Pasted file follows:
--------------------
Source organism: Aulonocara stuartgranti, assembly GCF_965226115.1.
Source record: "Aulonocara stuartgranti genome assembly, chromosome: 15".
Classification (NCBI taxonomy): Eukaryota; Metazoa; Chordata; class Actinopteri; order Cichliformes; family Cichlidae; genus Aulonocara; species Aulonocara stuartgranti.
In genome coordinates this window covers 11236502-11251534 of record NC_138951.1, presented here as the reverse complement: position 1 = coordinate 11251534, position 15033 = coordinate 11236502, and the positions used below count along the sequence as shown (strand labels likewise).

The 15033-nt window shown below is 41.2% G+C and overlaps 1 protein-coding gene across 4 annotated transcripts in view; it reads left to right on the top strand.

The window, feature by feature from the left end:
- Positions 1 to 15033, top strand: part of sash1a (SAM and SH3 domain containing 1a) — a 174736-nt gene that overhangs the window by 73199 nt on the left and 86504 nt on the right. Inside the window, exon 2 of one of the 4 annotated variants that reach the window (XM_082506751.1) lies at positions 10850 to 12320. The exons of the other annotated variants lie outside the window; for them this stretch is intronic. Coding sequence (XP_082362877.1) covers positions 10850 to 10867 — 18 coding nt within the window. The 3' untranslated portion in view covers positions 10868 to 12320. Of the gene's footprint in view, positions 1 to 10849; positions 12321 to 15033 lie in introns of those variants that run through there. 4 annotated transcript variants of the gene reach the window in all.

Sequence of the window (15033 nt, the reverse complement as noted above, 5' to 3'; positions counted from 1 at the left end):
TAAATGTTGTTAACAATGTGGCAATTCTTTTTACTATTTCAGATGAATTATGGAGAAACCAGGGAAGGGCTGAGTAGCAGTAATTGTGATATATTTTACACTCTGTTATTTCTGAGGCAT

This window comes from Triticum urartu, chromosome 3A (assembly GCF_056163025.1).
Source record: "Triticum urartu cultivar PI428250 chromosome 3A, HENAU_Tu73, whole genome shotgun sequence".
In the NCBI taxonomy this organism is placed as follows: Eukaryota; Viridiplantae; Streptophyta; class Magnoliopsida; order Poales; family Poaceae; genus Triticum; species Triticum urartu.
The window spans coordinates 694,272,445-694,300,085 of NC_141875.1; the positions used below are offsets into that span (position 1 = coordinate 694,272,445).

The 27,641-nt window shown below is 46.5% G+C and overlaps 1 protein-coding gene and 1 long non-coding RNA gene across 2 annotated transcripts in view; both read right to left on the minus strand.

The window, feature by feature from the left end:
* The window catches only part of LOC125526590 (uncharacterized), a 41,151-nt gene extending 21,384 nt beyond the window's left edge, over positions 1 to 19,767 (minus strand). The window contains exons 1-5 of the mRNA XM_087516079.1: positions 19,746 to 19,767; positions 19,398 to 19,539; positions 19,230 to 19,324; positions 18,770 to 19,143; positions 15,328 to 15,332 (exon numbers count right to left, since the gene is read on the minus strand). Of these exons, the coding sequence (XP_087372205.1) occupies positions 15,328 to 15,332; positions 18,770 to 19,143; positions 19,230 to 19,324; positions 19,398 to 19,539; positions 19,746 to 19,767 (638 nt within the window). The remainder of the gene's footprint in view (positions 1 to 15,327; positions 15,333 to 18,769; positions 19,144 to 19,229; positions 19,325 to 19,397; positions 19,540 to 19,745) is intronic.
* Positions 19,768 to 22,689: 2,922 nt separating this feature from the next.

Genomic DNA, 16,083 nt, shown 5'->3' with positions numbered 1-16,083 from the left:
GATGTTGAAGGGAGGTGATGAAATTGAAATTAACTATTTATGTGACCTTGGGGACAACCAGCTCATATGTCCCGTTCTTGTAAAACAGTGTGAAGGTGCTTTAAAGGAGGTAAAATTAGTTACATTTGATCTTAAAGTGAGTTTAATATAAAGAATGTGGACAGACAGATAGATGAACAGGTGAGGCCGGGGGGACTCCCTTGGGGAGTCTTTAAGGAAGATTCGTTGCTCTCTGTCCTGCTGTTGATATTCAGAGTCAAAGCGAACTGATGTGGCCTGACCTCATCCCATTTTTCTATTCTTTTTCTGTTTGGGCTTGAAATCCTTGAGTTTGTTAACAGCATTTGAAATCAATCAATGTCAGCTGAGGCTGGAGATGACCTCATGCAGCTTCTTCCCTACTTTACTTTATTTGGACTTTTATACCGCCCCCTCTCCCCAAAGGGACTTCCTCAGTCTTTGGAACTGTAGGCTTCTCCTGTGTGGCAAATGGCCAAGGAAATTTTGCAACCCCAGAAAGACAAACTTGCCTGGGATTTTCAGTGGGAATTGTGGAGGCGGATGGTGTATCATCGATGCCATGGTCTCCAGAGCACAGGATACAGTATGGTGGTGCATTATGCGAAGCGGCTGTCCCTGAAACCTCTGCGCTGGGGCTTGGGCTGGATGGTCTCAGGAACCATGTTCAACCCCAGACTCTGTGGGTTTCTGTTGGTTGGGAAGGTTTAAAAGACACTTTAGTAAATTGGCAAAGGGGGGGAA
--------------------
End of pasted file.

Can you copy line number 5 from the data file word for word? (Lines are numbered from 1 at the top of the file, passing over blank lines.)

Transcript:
The 15033-nt window shown below is 41.2% G+C and overlaps 1 protein-coding gene across 4 annotated transcripts in view; it reads left to right on the top strand.